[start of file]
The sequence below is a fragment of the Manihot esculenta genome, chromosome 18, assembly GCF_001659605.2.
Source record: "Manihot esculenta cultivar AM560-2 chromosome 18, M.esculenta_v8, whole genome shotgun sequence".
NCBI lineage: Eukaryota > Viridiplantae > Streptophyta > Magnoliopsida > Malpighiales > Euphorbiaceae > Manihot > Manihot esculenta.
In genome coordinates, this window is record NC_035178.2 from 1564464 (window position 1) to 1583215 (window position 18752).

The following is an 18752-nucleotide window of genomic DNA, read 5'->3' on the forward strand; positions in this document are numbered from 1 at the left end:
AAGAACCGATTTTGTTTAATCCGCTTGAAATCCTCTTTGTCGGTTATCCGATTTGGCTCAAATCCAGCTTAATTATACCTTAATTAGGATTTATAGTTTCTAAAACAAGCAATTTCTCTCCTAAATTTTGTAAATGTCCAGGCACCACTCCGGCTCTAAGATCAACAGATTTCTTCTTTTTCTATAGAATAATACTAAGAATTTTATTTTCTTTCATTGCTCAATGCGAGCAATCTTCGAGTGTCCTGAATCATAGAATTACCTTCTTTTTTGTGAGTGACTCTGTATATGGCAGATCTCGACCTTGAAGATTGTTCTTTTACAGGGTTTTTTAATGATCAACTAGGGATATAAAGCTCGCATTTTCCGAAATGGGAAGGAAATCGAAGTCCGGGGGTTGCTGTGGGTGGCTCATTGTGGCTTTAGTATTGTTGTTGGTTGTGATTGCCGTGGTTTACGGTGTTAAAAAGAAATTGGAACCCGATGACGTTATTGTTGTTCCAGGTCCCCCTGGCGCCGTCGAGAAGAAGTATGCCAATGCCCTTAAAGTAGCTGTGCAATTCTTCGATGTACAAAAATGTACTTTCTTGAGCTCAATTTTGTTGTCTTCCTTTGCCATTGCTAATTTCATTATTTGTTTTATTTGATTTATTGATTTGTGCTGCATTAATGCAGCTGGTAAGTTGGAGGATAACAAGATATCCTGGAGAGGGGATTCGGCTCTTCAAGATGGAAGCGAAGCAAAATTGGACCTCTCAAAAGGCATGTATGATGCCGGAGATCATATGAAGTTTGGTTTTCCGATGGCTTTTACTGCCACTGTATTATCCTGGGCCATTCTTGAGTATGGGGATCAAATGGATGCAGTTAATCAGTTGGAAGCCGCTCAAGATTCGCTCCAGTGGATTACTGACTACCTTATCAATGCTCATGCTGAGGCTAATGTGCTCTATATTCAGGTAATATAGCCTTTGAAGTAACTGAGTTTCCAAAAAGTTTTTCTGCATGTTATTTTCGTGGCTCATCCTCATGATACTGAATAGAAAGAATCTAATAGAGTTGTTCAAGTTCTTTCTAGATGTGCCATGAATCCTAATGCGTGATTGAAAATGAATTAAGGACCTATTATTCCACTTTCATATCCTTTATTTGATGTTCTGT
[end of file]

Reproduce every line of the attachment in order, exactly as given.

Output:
The sequence below is a fragment of the Manihot esculenta genome, chromosome 18, assembly GCF_001659605.2.
Source record: "Manihot esculenta cultivar AM560-2 chromosome 18, M.esculenta_v8, whole genome shotgun sequence".
NCBI lineage: Eukaryota > Viridiplantae > Streptophyta > Magnoliopsida > Malpighiales > Euphorbiaceae > Manihot > Manihot esculenta.
In genome coordinates, this window is record NC_035178.2 from 1564464 (window position 1) to 1583215 (window position 18752).

The following is an 18752-nucleotide window of genomic DNA, read 5'->3' on the forward strand; positions in this document are numbered from 1 at the left end:
AAGAACCGATTTTGTTTAATCCGCTTGAAATCCTCTTTGTCGGTTATCCGATTTGGCTCAAATCCAGCTTAATTATACCTTAATTAGGATTTATAGTTTCTAAAACAAGCAATTTCTCTCCTAAATTTTGTAAATGTCCAGGCACCACTCCGGCTCTAAGATCAACAGATTTCTTCTTTTTCTATAGAATAATACTAAGAATTTTATTTTCTTTCATTGCTCAATGCGAGCAATCTTCGAGTGTCCTGAATCATAGAATTACCTTCTTTTTTGTGAGTGACTCTGTATATGGCAGATCTCGACCTTGAAGATTGTTCTTTTACAGGGTTTTTTAATGATCAACTAGGGATATAAAGCTCGCATTTTCCGAAATGGGAAGGAAATCGAAGTCCGGGGGTTGCTGTGGGTGGCTCATTGTGGCTTTAGTATTGTTGTTGGTTGTGATTGCCGTGGTTTACGGTGTTAAAAAGAAATTGGAACCCGATGACGTTATTGTTGTTCCAGGTCCCCCTGGCGCCGTCGAGAAGAAGTATGCCAATGCCCTTAAAGTAGCTGTGCAATTCTTCGATGTACAAAAATGTACTTTCTTGAGCTCAATTTTGTTGTCTTCCTTTGCCATTGCTAATTTCATTATTTGTTTTATTTGATTTATTGATTTGTGCTGCATTAATGCAGCTGGTAAGTTGGAGGATAACAAGATATCCTGGAGAGGGGATTCGGCTCTTCAAGATGGAAGCGAAGCAAAATTGGACCTCTCAAAAGGCATGTATGATGCCGGAGATCATATGAAGTTTGGTTTTCCGATGGCTTTTACTGCCACTGTATTATCCTGGGCCATTCTTGAGTATGGGGATCAAATGGATGCAGTTAATCAGTTGGAAGCCGCTCAAGATTCGCTCCAGTGGATTACTGACTACCTTATCAATGCTCATGCTGAGGCTAATGTGCTCTATATTCAGGTAATATAGCCTTTGAAGTAACTGAGTTTCCAAAAAGTTTTTCTGCATGTTATTTTCGTGGCTCATCCTCATGATACTGAATAGAAAGAATCTAATAGAGTTGTTCAAGTTCTTTCTAGATGTGCCATGAATCCTAATGCGTGATTGAAAATGAATTAAGGACCTATTATTCCACTTTCATATCCTTTATTTGATGTTCTGT